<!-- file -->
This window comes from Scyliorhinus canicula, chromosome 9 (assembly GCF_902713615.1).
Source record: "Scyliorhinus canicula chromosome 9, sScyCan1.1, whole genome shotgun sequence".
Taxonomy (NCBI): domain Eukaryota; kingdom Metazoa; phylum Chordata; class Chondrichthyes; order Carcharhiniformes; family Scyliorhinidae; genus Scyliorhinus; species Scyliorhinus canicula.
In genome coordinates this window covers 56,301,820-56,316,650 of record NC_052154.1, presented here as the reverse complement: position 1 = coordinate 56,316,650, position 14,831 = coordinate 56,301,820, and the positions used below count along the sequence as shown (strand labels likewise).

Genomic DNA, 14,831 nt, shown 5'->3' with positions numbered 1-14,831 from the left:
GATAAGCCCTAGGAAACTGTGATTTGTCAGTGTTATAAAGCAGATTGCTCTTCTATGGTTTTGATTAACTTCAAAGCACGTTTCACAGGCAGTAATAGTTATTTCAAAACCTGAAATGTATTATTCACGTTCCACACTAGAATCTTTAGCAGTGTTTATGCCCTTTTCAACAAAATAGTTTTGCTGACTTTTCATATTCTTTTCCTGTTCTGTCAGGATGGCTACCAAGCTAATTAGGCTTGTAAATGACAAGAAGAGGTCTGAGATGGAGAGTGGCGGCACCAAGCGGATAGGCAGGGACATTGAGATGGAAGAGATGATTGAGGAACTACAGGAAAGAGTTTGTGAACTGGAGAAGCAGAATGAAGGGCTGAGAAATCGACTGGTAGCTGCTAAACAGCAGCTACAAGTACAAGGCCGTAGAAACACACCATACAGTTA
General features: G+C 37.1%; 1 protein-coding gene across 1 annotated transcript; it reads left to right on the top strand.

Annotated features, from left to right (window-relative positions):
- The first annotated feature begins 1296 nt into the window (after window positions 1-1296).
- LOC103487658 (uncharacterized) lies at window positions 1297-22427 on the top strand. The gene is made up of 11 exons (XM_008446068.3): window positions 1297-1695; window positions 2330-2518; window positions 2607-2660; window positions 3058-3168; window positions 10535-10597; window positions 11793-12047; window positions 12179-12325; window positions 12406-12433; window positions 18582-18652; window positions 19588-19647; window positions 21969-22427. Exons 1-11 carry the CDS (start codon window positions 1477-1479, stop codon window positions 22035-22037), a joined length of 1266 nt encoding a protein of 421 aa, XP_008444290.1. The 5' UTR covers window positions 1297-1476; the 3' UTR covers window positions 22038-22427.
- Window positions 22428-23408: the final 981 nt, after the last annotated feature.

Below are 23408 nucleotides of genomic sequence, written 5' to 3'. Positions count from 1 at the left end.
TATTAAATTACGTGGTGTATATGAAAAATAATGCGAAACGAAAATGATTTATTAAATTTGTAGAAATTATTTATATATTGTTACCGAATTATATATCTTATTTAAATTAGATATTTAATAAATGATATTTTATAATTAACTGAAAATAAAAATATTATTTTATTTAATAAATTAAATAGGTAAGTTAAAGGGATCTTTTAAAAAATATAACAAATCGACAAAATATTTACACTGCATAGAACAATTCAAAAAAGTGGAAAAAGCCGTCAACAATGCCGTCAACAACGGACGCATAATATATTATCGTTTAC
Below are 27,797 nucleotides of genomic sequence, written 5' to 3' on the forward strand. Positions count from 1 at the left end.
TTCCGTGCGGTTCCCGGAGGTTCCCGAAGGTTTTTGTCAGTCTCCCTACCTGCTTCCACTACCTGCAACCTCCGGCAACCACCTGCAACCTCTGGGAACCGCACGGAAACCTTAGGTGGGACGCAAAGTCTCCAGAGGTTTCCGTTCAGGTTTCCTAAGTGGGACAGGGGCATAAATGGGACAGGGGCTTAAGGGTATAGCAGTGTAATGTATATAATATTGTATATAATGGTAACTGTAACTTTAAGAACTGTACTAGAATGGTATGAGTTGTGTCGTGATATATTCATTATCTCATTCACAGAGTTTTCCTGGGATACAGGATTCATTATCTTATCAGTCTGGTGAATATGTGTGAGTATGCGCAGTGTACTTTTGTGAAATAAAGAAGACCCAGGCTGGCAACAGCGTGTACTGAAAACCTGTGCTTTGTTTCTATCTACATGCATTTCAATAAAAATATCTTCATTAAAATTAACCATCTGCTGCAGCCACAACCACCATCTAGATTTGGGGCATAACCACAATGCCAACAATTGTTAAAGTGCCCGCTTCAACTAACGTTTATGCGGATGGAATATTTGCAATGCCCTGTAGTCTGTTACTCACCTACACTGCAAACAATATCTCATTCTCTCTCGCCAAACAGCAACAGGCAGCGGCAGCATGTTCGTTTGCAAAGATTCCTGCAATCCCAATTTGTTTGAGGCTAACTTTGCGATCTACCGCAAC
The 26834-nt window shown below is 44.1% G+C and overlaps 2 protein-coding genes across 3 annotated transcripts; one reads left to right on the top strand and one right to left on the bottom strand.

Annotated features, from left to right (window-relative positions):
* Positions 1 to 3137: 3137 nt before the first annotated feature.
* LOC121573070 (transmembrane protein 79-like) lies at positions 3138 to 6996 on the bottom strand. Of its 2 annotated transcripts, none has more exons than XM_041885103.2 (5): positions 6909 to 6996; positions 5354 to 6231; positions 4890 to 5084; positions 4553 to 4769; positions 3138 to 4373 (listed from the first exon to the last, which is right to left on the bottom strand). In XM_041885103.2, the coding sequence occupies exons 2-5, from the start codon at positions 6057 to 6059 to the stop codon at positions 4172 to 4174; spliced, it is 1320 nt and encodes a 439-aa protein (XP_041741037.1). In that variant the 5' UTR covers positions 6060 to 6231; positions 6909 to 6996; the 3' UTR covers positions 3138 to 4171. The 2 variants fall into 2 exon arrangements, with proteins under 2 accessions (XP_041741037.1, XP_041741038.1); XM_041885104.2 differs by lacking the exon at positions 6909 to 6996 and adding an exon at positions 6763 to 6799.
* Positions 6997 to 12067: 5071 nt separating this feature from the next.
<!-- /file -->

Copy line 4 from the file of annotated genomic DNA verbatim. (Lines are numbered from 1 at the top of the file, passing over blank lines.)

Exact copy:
In genome coordinates this window covers 56,301,820-56,316,650 of record NC_052154.1, presented here as the reverse complement: position 1 = coordinate 56,316,650, position 14,831 = coordinate 56,301,820, and the positions used below count along the sequence as shown (strand labels likewise).